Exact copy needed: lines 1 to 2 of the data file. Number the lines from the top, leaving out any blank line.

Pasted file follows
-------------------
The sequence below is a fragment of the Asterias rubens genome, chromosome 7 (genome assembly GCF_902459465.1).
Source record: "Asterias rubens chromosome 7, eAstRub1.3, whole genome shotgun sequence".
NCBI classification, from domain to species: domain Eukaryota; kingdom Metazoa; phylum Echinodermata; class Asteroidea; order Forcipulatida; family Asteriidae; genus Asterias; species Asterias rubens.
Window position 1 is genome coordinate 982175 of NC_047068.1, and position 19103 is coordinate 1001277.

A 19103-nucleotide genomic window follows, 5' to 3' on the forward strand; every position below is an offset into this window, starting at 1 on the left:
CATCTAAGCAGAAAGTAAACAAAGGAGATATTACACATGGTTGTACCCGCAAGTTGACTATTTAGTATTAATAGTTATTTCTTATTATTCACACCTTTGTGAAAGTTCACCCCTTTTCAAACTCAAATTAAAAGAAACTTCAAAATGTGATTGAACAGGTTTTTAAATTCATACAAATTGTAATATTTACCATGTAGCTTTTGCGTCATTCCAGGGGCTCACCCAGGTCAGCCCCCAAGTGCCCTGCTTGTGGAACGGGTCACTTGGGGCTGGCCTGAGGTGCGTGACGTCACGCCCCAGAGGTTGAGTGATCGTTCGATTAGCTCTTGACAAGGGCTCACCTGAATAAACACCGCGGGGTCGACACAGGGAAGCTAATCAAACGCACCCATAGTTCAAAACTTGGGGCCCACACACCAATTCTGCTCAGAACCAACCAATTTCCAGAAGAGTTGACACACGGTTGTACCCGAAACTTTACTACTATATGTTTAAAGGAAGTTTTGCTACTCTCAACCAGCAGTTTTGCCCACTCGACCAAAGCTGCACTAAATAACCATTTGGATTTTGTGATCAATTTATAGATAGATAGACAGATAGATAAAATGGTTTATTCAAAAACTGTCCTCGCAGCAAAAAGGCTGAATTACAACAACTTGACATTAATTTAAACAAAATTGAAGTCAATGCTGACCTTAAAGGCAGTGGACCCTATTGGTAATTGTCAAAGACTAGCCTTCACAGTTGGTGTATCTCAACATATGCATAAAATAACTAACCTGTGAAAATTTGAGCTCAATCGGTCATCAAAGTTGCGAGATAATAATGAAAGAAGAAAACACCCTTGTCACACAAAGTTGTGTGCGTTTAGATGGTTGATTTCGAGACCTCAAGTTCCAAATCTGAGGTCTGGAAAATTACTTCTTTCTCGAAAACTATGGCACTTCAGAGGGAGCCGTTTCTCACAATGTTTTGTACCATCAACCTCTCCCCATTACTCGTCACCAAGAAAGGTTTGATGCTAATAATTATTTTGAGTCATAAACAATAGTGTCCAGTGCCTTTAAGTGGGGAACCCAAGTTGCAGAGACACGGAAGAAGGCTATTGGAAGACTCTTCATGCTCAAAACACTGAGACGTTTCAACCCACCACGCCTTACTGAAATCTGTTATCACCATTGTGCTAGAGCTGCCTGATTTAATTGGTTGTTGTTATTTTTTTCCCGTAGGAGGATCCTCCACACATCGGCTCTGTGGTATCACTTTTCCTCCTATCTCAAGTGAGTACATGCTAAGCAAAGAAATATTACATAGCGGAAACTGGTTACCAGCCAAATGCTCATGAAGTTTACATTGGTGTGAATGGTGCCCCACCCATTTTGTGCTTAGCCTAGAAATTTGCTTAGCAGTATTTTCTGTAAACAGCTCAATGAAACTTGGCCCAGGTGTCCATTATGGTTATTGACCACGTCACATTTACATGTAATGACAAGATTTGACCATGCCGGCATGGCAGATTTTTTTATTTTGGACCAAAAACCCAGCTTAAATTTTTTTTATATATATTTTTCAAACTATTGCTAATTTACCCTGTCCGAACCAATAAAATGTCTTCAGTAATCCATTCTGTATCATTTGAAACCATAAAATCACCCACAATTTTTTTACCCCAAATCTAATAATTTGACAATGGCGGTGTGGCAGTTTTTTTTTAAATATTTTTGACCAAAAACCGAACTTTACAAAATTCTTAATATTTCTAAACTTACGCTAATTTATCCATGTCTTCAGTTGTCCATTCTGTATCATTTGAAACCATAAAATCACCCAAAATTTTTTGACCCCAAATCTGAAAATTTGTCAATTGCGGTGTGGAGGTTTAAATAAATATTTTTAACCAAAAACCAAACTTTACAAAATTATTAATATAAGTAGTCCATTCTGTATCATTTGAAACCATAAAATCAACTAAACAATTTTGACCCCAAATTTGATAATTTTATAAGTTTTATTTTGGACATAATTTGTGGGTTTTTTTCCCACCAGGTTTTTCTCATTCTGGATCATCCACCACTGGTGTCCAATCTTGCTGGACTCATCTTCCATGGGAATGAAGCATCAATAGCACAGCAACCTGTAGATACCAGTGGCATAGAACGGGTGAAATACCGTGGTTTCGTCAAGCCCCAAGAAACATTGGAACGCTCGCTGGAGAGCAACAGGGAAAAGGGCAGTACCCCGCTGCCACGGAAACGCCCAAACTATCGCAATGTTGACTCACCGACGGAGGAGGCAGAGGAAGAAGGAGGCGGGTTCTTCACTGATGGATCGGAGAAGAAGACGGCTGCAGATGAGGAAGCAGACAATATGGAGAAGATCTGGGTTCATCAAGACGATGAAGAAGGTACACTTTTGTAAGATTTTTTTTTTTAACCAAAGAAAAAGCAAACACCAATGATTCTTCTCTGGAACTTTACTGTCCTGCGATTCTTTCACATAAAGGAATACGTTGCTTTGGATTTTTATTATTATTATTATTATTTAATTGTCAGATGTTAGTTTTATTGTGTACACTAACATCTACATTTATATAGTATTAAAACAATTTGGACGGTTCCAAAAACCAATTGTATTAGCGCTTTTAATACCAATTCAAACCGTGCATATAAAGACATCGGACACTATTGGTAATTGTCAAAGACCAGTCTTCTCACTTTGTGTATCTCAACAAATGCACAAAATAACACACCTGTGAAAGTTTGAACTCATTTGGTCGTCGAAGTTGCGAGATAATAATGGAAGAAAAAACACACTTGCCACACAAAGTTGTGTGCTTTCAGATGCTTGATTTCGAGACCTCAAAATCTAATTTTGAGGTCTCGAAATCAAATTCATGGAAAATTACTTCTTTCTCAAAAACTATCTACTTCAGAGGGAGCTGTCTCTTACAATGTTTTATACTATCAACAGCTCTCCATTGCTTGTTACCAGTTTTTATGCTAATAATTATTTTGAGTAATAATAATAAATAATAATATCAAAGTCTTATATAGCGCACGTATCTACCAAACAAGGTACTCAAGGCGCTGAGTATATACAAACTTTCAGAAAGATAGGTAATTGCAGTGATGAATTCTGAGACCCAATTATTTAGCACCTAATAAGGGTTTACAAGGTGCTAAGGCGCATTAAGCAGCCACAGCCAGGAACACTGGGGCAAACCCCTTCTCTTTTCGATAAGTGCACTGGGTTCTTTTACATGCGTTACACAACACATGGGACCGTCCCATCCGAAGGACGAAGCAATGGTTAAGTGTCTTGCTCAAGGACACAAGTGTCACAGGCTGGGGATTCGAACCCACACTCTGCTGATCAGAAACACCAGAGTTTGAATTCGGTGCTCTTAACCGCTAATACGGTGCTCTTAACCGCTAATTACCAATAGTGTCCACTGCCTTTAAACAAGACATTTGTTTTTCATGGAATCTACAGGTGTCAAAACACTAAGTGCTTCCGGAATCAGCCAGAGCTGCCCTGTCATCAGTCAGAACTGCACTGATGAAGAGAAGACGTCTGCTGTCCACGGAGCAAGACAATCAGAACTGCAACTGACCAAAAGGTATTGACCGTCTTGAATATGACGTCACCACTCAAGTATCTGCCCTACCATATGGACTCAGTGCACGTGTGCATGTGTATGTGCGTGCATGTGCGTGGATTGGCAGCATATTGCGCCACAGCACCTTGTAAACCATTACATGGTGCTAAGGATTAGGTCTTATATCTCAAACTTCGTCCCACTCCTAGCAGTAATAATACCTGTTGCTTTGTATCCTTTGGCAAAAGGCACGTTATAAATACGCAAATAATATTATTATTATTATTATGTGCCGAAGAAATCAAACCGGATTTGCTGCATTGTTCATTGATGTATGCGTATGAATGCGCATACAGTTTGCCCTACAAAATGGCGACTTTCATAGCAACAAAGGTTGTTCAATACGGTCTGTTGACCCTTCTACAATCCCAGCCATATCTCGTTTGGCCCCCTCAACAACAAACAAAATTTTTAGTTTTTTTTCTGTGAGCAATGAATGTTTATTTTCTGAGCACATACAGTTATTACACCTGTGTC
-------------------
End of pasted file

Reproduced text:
The sequence below is a fragment of the Asterias rubens genome, chromosome 7 (genome assembly GCF_902459465.1).
Source record: "Asterias rubens chromosome 7, eAstRub1.3, whole genome shotgun sequence".